Cold Magic by Kate Elliott – Book Review [Shadowhawk]

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Shadowhawk reviews the first book of the Spiritwalker trilogy.

“An intense novel with some likable characters, but often very slow, Cold Magic has something for everybody and is also a great example of some superb world-building.” ~The Founding Fields

Kate Elliott is one of those authors I’ve wanted to read for a long time, said time being defined as “since early 2012”. I wasn’t able to get around to any of her books last year, but I made a resolution that I definitely will read at least one of her books in 2013, which is why I put it on my “25 Series I Want To Read In 2013” list. I love doing a reading challenge, and this was the perfect way for me to make sure that I could read at least the first novel.

The thing that really jumped out at me while I was reading the book was Kate’s world-building. Her Europe is an alternate world where magic and those who can manipulate it, whether they be human or creature, very much exist. She has recreated a Europe that has a great amount of cultural diversity that also extends to people of colour. So often, that is one of the elements of worldbuilding that is ignored by authors, whether on purpose or otherwise. This was one of the things that made Cold Magic a stand-out novel for me, and I wish that more authors would chose this route. If authors include more diversity in their worlds, then their work is more inclusive, and it will have wider appeal.

The diversity in the nature of magical creatures was something that I very much expected, since this is an urban fantasy novel. Sometimes, these revelations can follow one after the other too quick, and a significant chunk of the middle of the novel is devoted to this aspect of the novel. And it doesn’t end there. Kate Elliott to far more in the narrative than is shown on the pages. For me, that alone is reason enough to read the sequel, Cold Fire.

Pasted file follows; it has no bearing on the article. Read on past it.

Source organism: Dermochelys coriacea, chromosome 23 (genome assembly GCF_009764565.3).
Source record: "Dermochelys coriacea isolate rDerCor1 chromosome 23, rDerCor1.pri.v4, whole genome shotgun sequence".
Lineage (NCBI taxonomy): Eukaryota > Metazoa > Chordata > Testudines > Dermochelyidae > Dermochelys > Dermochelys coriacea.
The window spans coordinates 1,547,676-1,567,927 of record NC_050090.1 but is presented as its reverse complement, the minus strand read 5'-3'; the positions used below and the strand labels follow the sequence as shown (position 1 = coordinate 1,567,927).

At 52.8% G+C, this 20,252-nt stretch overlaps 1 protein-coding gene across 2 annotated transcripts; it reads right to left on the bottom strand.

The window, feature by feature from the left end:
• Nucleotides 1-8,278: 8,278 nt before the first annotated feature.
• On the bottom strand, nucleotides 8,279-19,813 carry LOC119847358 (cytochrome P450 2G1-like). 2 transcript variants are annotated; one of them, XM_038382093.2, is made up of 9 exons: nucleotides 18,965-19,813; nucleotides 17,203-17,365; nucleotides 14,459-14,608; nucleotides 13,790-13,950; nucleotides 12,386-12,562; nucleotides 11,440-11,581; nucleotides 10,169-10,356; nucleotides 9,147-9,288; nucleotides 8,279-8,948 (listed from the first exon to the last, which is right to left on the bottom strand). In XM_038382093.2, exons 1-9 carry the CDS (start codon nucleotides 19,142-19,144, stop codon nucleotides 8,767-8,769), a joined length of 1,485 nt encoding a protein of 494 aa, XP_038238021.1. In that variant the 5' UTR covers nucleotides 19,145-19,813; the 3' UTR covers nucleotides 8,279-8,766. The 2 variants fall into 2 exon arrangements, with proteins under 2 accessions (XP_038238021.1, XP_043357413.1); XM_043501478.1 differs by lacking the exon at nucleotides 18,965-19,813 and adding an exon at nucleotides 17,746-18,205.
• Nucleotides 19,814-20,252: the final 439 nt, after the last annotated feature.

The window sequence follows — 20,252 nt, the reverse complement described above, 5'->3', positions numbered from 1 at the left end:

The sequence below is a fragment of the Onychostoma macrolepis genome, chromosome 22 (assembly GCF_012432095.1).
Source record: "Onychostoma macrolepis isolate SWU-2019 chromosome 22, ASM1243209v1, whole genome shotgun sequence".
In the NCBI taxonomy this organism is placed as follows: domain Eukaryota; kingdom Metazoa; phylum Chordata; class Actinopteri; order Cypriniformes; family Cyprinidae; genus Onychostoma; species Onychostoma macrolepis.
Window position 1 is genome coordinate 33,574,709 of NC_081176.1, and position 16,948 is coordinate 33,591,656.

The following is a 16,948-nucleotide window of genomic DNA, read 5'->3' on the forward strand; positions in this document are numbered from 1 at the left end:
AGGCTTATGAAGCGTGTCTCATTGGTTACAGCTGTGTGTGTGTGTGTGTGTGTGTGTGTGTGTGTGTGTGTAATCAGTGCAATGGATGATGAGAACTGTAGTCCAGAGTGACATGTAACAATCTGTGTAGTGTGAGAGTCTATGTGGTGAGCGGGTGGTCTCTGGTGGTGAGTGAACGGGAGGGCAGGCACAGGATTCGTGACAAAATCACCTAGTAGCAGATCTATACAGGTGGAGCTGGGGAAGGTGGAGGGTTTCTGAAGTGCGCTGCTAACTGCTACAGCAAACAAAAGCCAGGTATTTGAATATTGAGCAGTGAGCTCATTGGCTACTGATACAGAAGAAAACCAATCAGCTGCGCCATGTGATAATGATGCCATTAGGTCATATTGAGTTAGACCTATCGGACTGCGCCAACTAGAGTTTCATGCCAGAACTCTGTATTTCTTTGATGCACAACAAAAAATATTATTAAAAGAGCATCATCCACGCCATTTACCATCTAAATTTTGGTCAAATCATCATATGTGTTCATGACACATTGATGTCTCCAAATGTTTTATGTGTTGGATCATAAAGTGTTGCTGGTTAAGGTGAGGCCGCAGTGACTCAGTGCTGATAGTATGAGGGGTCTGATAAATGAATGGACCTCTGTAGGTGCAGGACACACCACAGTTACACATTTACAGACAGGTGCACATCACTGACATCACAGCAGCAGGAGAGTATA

Cat Barahal, the protagonist, made for an excellent character. While the novel starts off really slow and the issue persists for a fair bit of the narrative, I really enjoyed reading about her, and exploring more of her back-story. Cat is a character with a past that is mired in mysteries and deceit. Cat’s relationship with her cousin Bee, and with her fiance Andevai, serve to define and explore her character. We never see things from their perspective since the novel is told in the first person, but seeing them through Cat’s eyes explores an entirely different side of their character. Given that the entire narrative revolves around Cat, this is all the more appropriate. Sometimes it is to the benefit of a novel if we see people and events filtered through the eyes and mind of a protagonist. Sometimes the reverse is true. In the case of Cold Magic, the former approach worked really well. The setting is both familiar and unfamiliar at the same time so the having that consistent outlook on it works to the advantage of the narrative, the author, and the reader alike.

Seeing Cat change from a rather shy character in the beginning to someone much more in control of her fate was another highlight of the novel. She refuses to submit to anyone’s whim and she is someone who can stand up and speak for herself, even when it might not be the most wise thing to do. There are countless scenes in the novel when she stands up to someone of higher rank and with greater authority than her. The fact that she is unique in that regard as far as other people in that setting are concerned, is even better. She wants to be treated with respect and courtesy, and she is not afraid to demand either from the people around her. This shows up repeatedly in her interactions with Andevai in particular, since he is a cold mage, and thus has a great amount of magical power, power that is to be feared.